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Elementary Algebra 2e

9.1 Simplify and Use Square Roots

Elementary Algebra 2e9.1 Simplify and Use Square Roots
  1. Preface
  2. 1 Foundations
    1. Introduction
    2. 1.1 Introduction to Whole Numbers
    3. 1.2 Use the Language of Algebra
    4. 1.3 Add and Subtract Integers
    5. 1.4 Multiply and Divide Integers
    6. 1.5 Visualize Fractions
    7. 1.6 Add and Subtract Fractions
    8. 1.7 Decimals
    9. 1.8 The Real Numbers
    10. 1.9 Properties of Real Numbers
    11. 1.10 Systems of Measurement
    12. Key Terms
    13. Key Concepts
    14. Exercises
      1. Review Exercises
      2. Practice Test
  3. 2 Solving Linear Equations and Inequalities
    1. Introduction
    2. 2.1 Solve Equations Using the Subtraction and Addition Properties of Equality
    3. 2.2 Solve Equations using the Division and Multiplication Properties of Equality
    4. 2.3 Solve Equations with Variables and Constants on Both Sides
    5. 2.4 Use a General Strategy to Solve Linear Equations
    6. 2.5 Solve Equations with Fractions or Decimals
    7. 2.6 Solve a Formula for a Specific Variable
    8. 2.7 Solve Linear Inequalities
    9. Key Terms
    10. Key Concepts
    11. Exercises
      1. Review Exercises
      2. Practice Test
  4. 3 Math Models
    1. Introduction
    2. 3.1 Use a Problem-Solving Strategy
    3. 3.2 Solve Percent Applications
    4. 3.3 Solve Mixture Applications
    5. 3.4 Solve Geometry Applications: Triangles, Rectangles, and the Pythagorean Theorem
    6. 3.5 Solve Uniform Motion Applications
    7. 3.6 Solve Applications with Linear Inequalities
    8. Key Terms
    9. Key Concepts
    10. Exercises
      1. Review Exercises
      2. Practice Test
  5. 4 Graphs
    1. Introduction
    2. 4.1 Use the Rectangular Coordinate System
    3. 4.2 Graph Linear Equations in Two Variables
    4. 4.3 Graph with Intercepts
    5. 4.4 Understand Slope of a Line
    6. 4.5 Use the Slope-Intercept Form of an Equation of a Line
    7. 4.6 Find the Equation of a Line
    8. 4.7 Graphs of Linear Inequalities
    9. Key Terms
    10. Key Concepts
    11. Exercises
      1. Review Exercises
      2. Practice Test
  6. 5 Systems of Linear Equations
    1. Introduction
    2. 5.1 Solve Systems of Equations by Graphing
    3. 5.2 Solving Systems of Equations by Substitution
    4. 5.3 Solve Systems of Equations by Elimination
    5. 5.4 Solve Applications with Systems of Equations
    6. 5.5 Solve Mixture Applications with Systems of Equations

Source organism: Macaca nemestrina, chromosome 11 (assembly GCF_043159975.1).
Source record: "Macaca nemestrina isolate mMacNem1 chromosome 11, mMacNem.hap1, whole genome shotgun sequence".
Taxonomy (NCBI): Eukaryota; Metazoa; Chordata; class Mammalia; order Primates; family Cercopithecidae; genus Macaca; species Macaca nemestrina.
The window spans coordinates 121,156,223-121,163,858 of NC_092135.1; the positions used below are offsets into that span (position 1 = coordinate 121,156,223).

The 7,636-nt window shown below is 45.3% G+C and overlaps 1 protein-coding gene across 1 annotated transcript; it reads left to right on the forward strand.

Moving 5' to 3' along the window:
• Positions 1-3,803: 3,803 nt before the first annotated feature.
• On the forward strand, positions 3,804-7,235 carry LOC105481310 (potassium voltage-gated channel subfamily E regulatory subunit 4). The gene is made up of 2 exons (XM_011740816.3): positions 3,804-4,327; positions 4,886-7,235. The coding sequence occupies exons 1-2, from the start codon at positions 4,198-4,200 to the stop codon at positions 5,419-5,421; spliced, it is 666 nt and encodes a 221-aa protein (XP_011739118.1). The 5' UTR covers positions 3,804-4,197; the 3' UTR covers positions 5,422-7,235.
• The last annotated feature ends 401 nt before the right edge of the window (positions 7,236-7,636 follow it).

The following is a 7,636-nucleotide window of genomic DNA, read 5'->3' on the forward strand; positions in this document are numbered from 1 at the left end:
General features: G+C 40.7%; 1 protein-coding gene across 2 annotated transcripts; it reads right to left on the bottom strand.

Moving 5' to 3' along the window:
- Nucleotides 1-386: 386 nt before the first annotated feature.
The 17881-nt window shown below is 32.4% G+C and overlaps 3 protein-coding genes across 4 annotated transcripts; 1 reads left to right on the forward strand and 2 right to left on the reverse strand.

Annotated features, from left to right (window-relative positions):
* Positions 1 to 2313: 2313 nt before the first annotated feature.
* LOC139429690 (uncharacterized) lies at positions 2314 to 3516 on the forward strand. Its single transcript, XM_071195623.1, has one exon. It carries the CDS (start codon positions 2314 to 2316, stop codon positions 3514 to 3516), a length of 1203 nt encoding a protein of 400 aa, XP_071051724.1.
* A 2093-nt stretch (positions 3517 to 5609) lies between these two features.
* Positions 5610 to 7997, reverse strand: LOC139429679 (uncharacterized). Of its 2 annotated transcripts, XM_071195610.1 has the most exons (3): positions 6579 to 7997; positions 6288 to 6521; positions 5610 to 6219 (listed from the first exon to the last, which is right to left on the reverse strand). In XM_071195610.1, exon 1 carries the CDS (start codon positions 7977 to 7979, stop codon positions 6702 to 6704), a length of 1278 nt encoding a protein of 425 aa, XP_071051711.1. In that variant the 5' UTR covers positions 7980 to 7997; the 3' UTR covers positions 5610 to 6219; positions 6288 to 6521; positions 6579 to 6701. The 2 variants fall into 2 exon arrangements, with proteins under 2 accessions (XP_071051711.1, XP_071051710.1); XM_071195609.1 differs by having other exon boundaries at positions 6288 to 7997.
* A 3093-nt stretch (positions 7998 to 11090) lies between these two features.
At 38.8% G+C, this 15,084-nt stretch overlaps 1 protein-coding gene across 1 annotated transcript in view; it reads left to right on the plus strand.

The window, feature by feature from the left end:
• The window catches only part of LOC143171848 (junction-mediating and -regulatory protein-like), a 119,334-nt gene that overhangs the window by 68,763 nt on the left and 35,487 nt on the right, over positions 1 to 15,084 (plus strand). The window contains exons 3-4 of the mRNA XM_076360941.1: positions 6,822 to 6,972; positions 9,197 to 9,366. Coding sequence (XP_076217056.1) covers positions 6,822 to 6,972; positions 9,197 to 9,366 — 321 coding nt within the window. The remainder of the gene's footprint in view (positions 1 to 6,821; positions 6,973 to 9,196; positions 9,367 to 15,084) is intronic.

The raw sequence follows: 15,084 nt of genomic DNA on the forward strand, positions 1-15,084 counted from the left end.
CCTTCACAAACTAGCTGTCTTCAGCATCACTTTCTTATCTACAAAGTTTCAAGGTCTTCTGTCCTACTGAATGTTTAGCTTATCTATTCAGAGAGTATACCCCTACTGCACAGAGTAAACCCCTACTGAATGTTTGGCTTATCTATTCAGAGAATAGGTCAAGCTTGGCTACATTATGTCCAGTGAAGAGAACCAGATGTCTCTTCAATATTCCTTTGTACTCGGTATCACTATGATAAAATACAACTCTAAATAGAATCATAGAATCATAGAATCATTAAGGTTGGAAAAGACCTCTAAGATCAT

7. 5.6 Graphing Systems of Linear Inequalities
    8. Key Terms
    9. Key Concepts
    10. Exercises
      1. Review Exercises
      2. Practice Test
  7. 6 Polynomials
    1. Introduction
    2. 6.1 Add and Subtract Polynomials
    3. 6.2 Use Multiplication Properties of Exponents
    4. 6.3 Multiply Polynomials
    5. 6.4 Special Products
    6. 6.5 Divide Monomials
    7. 6.6 Divide Polynomials
    8. 6.7 Integer Exponents and Scientific Notation
    9. Key Terms
    10. Key Concepts
    11. Exercises
      1. Review Exercises
      2. Practice Test
  8. 7 Factoring
    1. Introduction
    2. 7.1 Greatest Common Factor and Factor by Grouping
    3. 7.2 Factor Trinomials of the Form x2+bx+c
    4. 7.3 Factor Trinomials of the Form ax2+bx+c
    5. 7.4 Factor Special Products
    6. 7.5 General Strategy for Factoring Polynomials
    7. 7.6 Quadratic Equations
    8. Key Terms
    9. Key Concepts
    10. Exercises
      1. Review Exercises
      2. Practice Test
  9. 8 Rational Expressions and Equations
    1. Introduction
    2. 8.1 Simplify Rational Expressions
    3. 8.2 Multiply and Divide Rational Expressions
    4. 8.3 Add and Subtract Rational Expressions with a Common Denominator
    5. 8.4 Add and Subtract Rational Expressions with Unlike Denominators
    6. 8.5 Simplify Complex Rational Expressions
    7. 8.6 Solve Rational Equations
    8. 8.7 Solve Proportion and Similar Figure Applications
    9. 8.8 Solve Uniform Motion and Work Applications
    10. 8.9 Use Direct and Inverse Variation
    11. Key Terms
    12. Key Concepts
    13. Exercises
      1. Review Exercises
      2. Practice Test
  10. 9 Roots and Radicals
    1. Introduction
    2. 9.1 Simplify and Use Square Roots
    3. 9.2 Simplify Square Roots
    4. 9.3 Add and Subtract Square Roots
    5. 9.4 Multiply Square Roots
    6. 9.5 Divide Square Roots
    7. 9.6 Solve Equations with Square Roots
    8. 9.7 Higher Roots
    9. 9.8 Rational Exponents
    10. Key Terms
    11. Key Concepts
    12. Exercises
      1. Review Exercises
      2. Practice Test
  11. 10 Quadratic Equations
    1. Introduction
    2. 10.1 Solve Quadratic Equations Using the Square Root Property
    3. 10.2 Solve Quadratic Equations by Completing the Square
    4. 10.3 Solve Quadratic Equations Using the Quadratic Formula
    5. 10.4 Solve Applications Modeled by Quadratic Equations
    6. 10.5 Graphing Quadratic Equations in Two Variables
    7. Key Terms
    8. Key Concepts